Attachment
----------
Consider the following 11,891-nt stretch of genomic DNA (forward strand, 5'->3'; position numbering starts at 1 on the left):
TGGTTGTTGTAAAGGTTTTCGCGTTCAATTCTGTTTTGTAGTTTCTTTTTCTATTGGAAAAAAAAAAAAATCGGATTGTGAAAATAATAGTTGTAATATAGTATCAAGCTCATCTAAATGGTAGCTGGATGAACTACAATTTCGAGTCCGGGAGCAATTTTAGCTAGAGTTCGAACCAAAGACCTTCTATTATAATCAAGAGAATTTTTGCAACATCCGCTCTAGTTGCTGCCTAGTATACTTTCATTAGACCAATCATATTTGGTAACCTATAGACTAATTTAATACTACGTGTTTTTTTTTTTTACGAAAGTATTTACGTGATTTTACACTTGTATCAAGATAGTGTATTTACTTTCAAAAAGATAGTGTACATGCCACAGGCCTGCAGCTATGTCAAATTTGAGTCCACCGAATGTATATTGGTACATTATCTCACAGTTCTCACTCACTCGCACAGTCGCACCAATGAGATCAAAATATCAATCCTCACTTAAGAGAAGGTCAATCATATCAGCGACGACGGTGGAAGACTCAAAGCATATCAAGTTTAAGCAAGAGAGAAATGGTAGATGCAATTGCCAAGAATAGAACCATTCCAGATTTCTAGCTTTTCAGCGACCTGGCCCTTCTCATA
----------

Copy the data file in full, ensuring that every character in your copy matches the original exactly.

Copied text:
Consider the following 11,891-nt stretch of genomic DNA (forward strand, 5'->3'; position numbering starts at 1 on the left):
TGGTTGTTGTAAAGGTTTTCGCGTTCAATTCTGTTTTGTAGTTTCTTTTTCTATTGGAAAAAAAAAAAAATCGGATTGTGAAAATAATAGTTGTAATATAGTATCAAGCTCATCTAAATGGTAGCTGGATGAACTACAATTTCGAGTCCGGGAGCAATTTTAGCTAGAGTTCGAACCAAAGACCTTCTATTATAATCAAGAGAATTTTTGCAACATCCGCTCTAGTTGCTGCCTAGTATACTTTCATTAGACCAATCATATTTGGTAACCTATAGACTAATTTAATACTACGTGTTTTTTTTTTTTACGAAAGTATTTACGTGATTTTACACTTGTATCAAGATAGTGTATTTACTTTCAAAAAGATAGTGTACATGCCACAGGCCTGCAGCTATGTCAAATTTGAGTCCACCGAATGTATATTGGTACATTATCTCACAGTTCTCACTCACTCGCACAGTCGCACCAATGAGATCAAAATATCAATCCTCACTTAAGAGAAGGTCAATCATATCAGCGACGACGGTGGAAGACTCAAAGCATATCAAGTTTAAGCAAGAGAGAAATGGTAGATGCAATTGCCAAGAATAGAACCATTCCAGATTTCTAGCTTTTCAGCGACCTGGCCCTTCTCATA